The turning point was when I realised my childhood dream after being crowned as champion in the Senior World Amateur Wrestling Championship in 2005 at Hungary. I aspired to enter professional wrestling and ended up in Big Boss and now Bollywood.

Three things that can make India an ideal nation.

People should bring a change in attitude, think of contributing to the nation, not the other way around. Everyone should get an opportunity to study. Third, there must be a level-playing field in terms of opportunities for haves and have-nots.

In what way can youth participate in achieving that ideal India?

We are fortunate to have the world’s youngest population. Youth must focus in the right direction. That can be achieved by inculcating moral values.

How did you achieve all this despite being an outsider in showbiz?

It’s simple: Where there is a will, there is a way. Hard work pays off.

(By Sat Singh)

Making her mark in a business dominated by men

Shaheena Akhtar
29 Srinagar, Entrepreneur

Men have traditionally dominated Kashmir’s world-famous shawl business. Women have at best been weavers. But Shaheena Akhtar, a resident of Srinagar’s Nowshera area, the only literate family member among six siblings, not only charted a path of success for herself but her entire clan. Starting with one loom in 2004 and with a conscious decision, opposed by all except her elder brother Bashir Ahmad Rather, 35, this arts graduate became a shawl entrepreneur.

“Those who opposed my decision then have their children working with me now. More than a dozen relatives, mainly cousins, work at my 35 looms,” says Akhtar. She won the state’s Best Entrepreneur award last year and is the female face of the Kani shawl trade. She comes from humble origins. Daughter of a labourer, she took a loan of `8 lakh in 2011 from the Entrepreneur Development Institute (EDI) in south Kashmir’s Pampore, and has converted it into an annual turnover of Rs 80 lakh.

Her hand-woven shawls, particularly the ingenuity of creating the island of Char Chinari (the one inside the Dal lake) as an impression on shawls has been a runway hit, with very few artisans being able to replicate it. Her craft has already adorned markets of Europe. “I have buyers who have come from Malaysia and Italy,” beams Shaheena, who is a regular at art exhibitions outside the state too.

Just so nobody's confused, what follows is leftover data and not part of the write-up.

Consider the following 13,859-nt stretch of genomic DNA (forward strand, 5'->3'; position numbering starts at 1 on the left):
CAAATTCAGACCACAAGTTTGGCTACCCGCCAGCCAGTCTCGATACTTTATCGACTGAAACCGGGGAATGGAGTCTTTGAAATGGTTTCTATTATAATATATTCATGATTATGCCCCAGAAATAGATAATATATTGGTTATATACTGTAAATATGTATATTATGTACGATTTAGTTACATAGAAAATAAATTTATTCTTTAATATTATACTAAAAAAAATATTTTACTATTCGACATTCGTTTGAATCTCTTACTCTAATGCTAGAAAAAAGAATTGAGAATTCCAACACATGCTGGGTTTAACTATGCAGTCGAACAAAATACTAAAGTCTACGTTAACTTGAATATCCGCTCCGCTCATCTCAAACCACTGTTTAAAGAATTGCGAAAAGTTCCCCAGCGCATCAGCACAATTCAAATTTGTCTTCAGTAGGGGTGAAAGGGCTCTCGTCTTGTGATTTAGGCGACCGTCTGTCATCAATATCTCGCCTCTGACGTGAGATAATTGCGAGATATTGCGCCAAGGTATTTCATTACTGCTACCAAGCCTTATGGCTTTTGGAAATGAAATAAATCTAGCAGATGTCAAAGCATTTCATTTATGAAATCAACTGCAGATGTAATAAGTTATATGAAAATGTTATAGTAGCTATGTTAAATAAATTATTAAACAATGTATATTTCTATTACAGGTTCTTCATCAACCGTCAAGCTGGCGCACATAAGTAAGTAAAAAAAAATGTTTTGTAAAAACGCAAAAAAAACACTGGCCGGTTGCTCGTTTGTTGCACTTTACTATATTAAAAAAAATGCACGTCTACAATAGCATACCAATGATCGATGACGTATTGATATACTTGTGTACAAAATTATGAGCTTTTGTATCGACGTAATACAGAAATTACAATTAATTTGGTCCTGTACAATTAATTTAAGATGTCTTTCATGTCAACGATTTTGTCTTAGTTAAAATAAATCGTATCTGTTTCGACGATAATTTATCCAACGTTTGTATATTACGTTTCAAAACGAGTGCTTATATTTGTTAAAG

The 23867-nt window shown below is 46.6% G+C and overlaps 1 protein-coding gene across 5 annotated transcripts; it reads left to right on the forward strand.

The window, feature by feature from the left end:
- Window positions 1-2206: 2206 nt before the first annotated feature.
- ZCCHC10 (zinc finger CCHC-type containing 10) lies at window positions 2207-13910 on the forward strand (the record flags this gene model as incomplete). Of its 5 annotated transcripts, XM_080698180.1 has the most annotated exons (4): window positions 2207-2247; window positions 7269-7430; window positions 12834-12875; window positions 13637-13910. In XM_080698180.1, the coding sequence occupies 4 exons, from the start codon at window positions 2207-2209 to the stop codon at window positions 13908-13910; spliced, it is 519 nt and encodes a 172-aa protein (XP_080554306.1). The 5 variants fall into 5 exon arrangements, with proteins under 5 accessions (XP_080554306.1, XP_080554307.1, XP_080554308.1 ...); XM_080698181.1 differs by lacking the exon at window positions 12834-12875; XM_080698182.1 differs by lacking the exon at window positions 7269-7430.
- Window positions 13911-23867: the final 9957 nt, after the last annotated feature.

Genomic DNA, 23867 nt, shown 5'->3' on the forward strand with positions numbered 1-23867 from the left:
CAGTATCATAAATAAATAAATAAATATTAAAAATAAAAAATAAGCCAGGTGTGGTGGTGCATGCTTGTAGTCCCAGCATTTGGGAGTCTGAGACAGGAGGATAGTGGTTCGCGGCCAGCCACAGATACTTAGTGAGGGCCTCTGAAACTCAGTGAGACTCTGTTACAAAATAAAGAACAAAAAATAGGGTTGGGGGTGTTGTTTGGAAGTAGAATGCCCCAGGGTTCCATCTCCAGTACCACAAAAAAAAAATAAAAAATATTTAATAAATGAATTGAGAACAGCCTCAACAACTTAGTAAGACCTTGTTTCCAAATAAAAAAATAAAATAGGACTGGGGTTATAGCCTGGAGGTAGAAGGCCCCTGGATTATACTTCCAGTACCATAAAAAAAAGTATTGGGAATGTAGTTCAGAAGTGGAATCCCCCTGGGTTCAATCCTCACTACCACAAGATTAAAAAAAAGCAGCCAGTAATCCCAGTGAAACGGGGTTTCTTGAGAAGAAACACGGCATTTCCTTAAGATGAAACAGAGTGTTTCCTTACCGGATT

How do you define success?

Success for me was to stand up for the women of my area, who look up to me as inspiration. I have become a role model.

Who inspires you, and why?

My elder brother Bashir Ahmad Rather has been my inspiration and support. When nobody backed me, he had faith in me.

What has been the turning point, and what is your ultimate goal?

My first exhibition in Delhi changed my life. My goal is to directly deal with foreign buyers in markets like Europe.

3 things that can make India an ideal nation.

Combat corruption; change the way people look at women and make them insecure; and give support to woman entrepreneurs.

In what way can youth participate in achieving that ideal?

The youth must fight corruption and make politicians accountable.

What is your dream for Kashmir’s art and artisans?

I aim to revive the art and craft to the level where younger generation is lured towards it. There is a need to revive state emporiums to display work of artisans. It has to become a dignified, lucrative trade.

(By Peerzada Ashiq)

Song and dance, and some serious acting prowess

Anjum Batra
29, Abohar, Actor a childhood passion for singing and acting, Anjum dedicated eight years of his education to theatre and bhangra, and realised then that that is what he wanted to do for the rest of his life. To pursue his dream further, he moved to Chandigarh and started learning music professionally from Varinder Bachchan, who inspired him further to become an actor and join the department of Indian theatre at Punjab University.

During his second year of MA there, while rehearsing for the play ‘Warren Hasting ka saand’, casting director Gautam Kishan Chandani noticed him and called him to audition for a character named Sunil in Dev D. That proved to be the turning point. While his father is a retired engineer, his mother is a homemaker. He has since appeared in several ads and also the Bollywood comedy ‘Luv Shuv tey Chicken Khurana’ besides Punjabi movies.

What is success to you?

Pursuing my dream of becoming a renowned and loved actor and singer.

Who inspires you and why?

Gurdaas Mann — be it his singing or acting skills or his stage persona, everything about his life’s journey, starting from a small town in Punjab to winning a million hearts all over the world, is a huge source of inspiration.

What’s your biggest achievement so far?

I consider ‘Dev D’ as my first big achievement. Second, being able to make a comfortable space for me in showbiz

3 things that can make India an ideal nation.

Proper education, law-abiding people, and respect to foreigners who come to visit India.

How can youth participate to making that ideal India?

Today’s youth is mature and has the power to transform anything and everything.

Do you think acting courses are a big help in actually becoming an actor?

Actors are born, not made. But courses add a lot of value by giving aspirants a huge platform to discover what’s within them.

Are there enough chances in movies for good character actors now?

Yes, it’s much more than just glamour now. There are examples of talented actors like Nawazuddin Siddiqui, Irrfan Khan who, in spite of being outsiders with unconventional looks, have been able to impress people with their powerful roles.

What are your ultimate goals?
Becoming a much-loved actor and singer.

(By Nanki Singh)

First Published: Aug 28, 2014 15:12 IST